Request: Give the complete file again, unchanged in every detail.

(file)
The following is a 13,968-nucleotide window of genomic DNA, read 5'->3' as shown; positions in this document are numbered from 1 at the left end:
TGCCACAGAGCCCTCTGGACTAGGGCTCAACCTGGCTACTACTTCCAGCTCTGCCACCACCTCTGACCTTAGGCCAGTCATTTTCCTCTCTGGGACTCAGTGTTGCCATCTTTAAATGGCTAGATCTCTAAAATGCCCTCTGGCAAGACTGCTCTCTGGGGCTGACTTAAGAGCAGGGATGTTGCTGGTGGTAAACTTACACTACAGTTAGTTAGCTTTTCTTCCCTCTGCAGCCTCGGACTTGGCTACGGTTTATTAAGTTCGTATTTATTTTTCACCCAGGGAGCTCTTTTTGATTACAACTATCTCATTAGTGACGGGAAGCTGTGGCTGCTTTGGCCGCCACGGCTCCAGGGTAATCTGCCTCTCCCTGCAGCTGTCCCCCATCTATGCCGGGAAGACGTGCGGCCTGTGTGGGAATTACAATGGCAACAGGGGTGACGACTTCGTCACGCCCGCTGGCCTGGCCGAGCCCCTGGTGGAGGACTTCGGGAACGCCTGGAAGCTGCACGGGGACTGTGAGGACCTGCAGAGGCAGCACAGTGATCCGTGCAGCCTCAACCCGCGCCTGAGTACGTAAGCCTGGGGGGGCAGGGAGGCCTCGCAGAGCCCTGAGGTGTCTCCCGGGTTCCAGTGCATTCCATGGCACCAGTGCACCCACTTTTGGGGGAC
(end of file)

The following is a 13,968-nucleotide window of genomic DNA, read 5'->3' as shown; positions in this document are numbered from 1 at the left end:
TGCCACAGAGCCCTCTGGACTAGGGCTCAACCTGGCTACTACTTCCAGCTCTGCCACCACCTCTGACCTTAGGCCAGTCATTTTCCTCTCTGGGACTCAGTGTTGCCATCTTTAAATGGCTAGATCTCTAAAATGCCCTCTGGCAAGACTGCTCTCTGGGGCTGACTTAAGAGCAGGGATGTTGCTGGTGGTAAACTTACACTACAGTTAGTTAGCTTTTCTTCCCTCTGCAGCCTCGGACTTGGCTACGGTTTATTAAGTTCGTATTTATTTTTCACCCAGGGAGCTCTTTTTGATTACAACTATCTCATTAGTGACGGGAAGCTGTGGCTGCTTTGGCCGCCACGGCTCCAGGGTAATCTGCCTCTCCCTGCAGCTGTCCCCCATCTATGCCGGGAAGACGTGCGGCCTGTGTGGGAATTACAATGGCAACAGGGGTGACGACTTCGTCACGCCCGCTGGCCTGGCCGAGCCCCTGGTGGAGGACTTCGGGAACGCCTGGAAGCTGCACGGGGACTGTGAGGACCTGCAGAGGCAGCACAGTGATCCGTGCAGCCTCAACCCGCGCCTGAGTACGTAAGCCTGGGGGGGCAGGGAGGCCTCGCAGAGCCCTGAGGTGTCTCCCGGGTTCCAGTGCATTCCATGGCACCAGTGCACCCACTTTTGGGGGAC